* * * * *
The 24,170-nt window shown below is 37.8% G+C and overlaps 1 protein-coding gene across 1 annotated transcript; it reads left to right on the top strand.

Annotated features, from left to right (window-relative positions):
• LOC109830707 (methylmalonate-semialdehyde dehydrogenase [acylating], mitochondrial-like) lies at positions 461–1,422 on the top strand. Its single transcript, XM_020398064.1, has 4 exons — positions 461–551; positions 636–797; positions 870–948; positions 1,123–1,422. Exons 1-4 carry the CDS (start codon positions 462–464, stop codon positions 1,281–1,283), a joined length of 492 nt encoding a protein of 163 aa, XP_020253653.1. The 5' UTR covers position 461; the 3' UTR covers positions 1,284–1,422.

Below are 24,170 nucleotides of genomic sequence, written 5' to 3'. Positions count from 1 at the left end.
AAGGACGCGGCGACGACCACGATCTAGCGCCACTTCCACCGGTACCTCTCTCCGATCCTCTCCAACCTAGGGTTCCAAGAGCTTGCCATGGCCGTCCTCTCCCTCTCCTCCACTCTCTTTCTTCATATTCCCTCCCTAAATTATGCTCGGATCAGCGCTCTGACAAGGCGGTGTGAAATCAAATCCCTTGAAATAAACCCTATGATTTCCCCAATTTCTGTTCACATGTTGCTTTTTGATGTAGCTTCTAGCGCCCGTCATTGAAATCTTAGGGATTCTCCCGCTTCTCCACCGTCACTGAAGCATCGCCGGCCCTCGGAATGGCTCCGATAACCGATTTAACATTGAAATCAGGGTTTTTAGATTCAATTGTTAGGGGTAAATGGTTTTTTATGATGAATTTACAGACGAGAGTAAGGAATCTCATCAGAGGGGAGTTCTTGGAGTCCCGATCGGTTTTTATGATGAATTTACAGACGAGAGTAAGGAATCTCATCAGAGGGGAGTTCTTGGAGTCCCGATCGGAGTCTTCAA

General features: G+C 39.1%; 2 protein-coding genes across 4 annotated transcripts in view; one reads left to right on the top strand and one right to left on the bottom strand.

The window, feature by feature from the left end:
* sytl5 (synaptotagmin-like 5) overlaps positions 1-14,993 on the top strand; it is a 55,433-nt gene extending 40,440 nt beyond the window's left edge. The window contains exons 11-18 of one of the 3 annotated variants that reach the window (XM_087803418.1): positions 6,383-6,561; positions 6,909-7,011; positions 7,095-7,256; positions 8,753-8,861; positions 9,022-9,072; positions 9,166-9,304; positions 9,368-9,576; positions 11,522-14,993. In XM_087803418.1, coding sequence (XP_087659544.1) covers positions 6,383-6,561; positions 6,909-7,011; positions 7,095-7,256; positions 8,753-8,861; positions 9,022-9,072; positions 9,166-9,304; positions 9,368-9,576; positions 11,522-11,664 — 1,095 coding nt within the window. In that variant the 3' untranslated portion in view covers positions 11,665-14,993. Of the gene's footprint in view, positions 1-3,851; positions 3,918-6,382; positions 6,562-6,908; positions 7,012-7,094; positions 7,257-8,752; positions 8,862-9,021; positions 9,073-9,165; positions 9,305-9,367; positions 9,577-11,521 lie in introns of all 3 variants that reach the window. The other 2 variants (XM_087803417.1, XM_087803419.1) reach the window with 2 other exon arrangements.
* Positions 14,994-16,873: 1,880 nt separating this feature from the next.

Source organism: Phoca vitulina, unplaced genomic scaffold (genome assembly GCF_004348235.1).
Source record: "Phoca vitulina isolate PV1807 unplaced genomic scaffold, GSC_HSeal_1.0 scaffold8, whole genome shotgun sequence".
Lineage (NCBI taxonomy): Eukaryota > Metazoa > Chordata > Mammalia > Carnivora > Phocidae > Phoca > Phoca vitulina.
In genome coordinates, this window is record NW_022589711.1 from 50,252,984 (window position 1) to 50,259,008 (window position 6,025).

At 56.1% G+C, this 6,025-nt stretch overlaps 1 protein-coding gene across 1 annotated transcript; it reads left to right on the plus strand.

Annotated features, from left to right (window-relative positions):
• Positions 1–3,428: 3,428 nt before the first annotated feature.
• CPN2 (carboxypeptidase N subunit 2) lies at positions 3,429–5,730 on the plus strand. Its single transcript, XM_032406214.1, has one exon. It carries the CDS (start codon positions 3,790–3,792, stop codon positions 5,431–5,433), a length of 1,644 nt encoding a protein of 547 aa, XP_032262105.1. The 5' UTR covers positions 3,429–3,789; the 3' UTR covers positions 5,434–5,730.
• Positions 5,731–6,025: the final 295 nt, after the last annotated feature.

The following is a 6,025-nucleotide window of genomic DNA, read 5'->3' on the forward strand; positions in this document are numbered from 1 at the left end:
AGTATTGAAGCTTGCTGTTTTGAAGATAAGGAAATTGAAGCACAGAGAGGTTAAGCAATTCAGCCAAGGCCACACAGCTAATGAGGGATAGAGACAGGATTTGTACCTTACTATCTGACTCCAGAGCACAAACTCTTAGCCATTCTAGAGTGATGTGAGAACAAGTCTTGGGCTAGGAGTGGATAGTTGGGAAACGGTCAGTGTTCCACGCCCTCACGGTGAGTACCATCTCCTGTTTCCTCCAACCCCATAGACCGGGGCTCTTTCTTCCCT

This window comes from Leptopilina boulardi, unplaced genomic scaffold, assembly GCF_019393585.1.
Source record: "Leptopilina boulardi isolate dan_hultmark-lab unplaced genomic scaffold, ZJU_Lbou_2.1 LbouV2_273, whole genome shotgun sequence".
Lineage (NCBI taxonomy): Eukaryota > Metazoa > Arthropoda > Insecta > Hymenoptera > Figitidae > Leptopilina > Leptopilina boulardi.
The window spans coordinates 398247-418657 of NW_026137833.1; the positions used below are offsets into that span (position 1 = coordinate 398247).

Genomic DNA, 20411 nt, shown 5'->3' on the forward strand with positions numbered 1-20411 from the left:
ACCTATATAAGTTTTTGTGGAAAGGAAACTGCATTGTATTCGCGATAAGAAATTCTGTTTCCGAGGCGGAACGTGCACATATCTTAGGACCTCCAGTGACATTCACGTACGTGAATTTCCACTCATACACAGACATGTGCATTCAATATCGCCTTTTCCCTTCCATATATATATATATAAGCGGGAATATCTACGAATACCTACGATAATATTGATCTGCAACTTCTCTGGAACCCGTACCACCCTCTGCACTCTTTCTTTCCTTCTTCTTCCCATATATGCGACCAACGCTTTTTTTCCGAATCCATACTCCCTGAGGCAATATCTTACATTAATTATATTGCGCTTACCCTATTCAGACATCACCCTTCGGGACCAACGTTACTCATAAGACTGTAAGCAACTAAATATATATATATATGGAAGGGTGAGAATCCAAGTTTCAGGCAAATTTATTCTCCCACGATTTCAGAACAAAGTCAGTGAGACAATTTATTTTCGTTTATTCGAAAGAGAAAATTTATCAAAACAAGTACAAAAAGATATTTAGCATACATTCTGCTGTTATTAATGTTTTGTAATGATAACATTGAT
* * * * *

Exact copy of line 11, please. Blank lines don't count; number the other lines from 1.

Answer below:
Source record: "Phoca vitulina isolate PV1807 unplaced genomic scaffold, GSC_HSeal_1.0 scaffold8, whole genome shotgun sequence".